It took about two and a half hours to make it to Blackbull Siding, a distance of 56 miles (90km). Sorry, I don’t remember the details of the stories about two murders committed here, and even Professor Google wasn’t able to help me. Somebody had their head blown off, the other was a jealous husband who tracked down his wife, who had absconded, doused her in petrol and set her alight. Morning tea at Blackbull was self-serve, in the souvenir enamel mug. Grab your tea bag or instant coffee, then line up for hot water heated by the engine at the back of the train. That done, take a seat and sip, while munching on your defrosted Sarah Lee muffin. Then we were back on the bus. You can find out more about the Gulflander here.

Croydon turned out to be much more interesting than I’d imagined. Like so many of the little towns around here, it had its start as a gold mining town. These days, that’s all over – but they do have the Gulflander, and in keeping with that historical context, the people in the town have produced their own 15-minute film about the town, which is shown to visitors at the information centre. It seems Croydon at one time had the largest Chinese population in Australia outside Sydney. The Chinese came to wherever the gold diggings were, but prejudice prevented them from mining, so they turned their efforts to a much better way of earning a living – they supplied the miners with fresh produce. Their market gardens thrived. Today, only a few foundations mark the spot where China town used to be. The man who narrated this bit of Croydon’s history in the film is a descendant of a Chinese who married an aboriginal woman.

A wedgetailed eagle

A wedgie flying away

During the drive from Croydon to Joe’s property at Mt Surprise I finally had a chance of a good photo of a wedge tailed eagle. Four of them – we’re guessing mum, dad and the kids – were perched in a tree after they left road kill. One of them hung around for long enough for me to get a few shots off. It’s my best shot so far. Further down the road we came across another wedgie on road kill. I was in the wrong spot to get a decent photo, and with sundown fast approaching, the light was against me, but it’s always a thrill to see these majestic birds.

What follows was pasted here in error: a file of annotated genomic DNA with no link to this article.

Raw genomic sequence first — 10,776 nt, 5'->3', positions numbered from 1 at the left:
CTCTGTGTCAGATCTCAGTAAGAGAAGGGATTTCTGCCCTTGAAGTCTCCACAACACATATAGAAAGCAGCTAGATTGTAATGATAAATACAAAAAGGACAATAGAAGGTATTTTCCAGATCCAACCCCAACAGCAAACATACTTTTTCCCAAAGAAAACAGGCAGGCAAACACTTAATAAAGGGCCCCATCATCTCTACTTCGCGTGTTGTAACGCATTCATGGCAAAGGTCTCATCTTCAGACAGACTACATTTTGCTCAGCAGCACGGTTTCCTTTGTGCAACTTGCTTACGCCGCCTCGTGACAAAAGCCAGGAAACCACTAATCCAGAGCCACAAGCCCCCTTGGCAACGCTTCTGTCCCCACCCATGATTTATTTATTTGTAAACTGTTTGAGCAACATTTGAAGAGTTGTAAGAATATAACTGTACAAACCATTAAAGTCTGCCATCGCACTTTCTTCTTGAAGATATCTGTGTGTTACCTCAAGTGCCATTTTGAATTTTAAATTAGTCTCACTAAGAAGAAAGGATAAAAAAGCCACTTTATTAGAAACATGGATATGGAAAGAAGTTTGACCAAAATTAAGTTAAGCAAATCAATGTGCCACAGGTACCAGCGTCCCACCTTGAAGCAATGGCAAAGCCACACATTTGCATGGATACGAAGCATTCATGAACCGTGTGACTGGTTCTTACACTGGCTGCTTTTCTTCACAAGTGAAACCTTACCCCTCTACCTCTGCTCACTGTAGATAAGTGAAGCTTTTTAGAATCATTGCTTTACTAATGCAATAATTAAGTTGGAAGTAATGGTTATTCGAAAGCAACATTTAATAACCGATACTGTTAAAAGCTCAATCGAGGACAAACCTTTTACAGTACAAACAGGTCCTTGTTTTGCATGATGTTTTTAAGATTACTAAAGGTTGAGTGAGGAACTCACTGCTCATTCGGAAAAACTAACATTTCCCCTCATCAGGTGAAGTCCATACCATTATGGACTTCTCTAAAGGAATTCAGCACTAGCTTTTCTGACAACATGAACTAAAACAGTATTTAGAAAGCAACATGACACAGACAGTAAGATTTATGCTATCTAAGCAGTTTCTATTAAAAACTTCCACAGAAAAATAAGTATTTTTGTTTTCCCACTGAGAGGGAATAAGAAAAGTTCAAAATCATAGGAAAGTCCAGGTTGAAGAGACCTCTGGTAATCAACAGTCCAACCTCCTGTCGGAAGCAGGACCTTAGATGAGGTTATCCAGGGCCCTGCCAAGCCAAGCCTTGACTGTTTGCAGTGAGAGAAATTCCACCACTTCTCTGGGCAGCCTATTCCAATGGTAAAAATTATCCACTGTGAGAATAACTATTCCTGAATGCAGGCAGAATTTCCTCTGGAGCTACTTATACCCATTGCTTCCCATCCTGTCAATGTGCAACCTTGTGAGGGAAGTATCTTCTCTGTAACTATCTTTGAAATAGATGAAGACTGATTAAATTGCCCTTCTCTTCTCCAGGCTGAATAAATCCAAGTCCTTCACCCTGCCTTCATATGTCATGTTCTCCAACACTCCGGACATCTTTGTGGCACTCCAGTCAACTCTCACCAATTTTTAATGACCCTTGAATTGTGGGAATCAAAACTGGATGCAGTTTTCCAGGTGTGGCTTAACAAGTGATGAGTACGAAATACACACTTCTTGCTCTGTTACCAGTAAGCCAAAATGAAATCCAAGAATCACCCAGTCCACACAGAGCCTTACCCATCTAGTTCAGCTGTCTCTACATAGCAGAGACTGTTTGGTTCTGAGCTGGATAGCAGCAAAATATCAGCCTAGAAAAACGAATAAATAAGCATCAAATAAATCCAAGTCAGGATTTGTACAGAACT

We’d be staying the night at Mt Surprise and taking a ride on the Savannahlander tomorrow.

 

Karumba – of barramundi and ghost nets

Karumba – dawn on the Norman River

Karumba lies on the Norman River where it enters the Gulf of Carpentaria. In its heyday, it was the main port for the prawn trawlers plying their trade in the Gulf, but these day the big companies use motherships to process their catch. Still, fishing is a big deal here, especially for prawns and the much-prized barramundi, a wonderful eating fish. Karumba is also an important port for the live cattle trade exporting beasts to Indonesia. Apart from that, the CBD is a block of shops along the main street, one of which is a brilliant bakery.

We stayed at the Karumba Lodge resort, a flash name for a not-so-flash premises which is well past its best days. The accommodation is an add-on to the pub which has two bars – the suave bar and the animal bar, which probably gives you a hint. Some of the ladies in our group were not impressed with their rooms, which needed a good clean and some new fittings. Joe took us for a run (in the bus) to the more salubrious part of town at Sunset Point which boasts a large new pub, but it is several kilometres from town. It’s popular for people wanting to watch the sun set into the sea (while eating fresh prawns, a schooner of beer at their elbow), and for fishermen after barra. Our tour leader told us they used to stay at a motel out here, but people complained it was ‘too far from town’. Uh-huh. I think I would have preferred to stay at Sunset Point.

Nest with parent whistling kite

One positive point about Karumba Lodge was that the units opened out on a wide lawn above the Norman River. Some of the ever-present kites had nested in a row of large gum trees, one so old that mistletoe had grown over the nest’s structure, making it even harder to spot. I found the other nest because it had a chick, which was demanding food.

Baby bird is hungry and looking for Mum and Dad

Parent bird portrait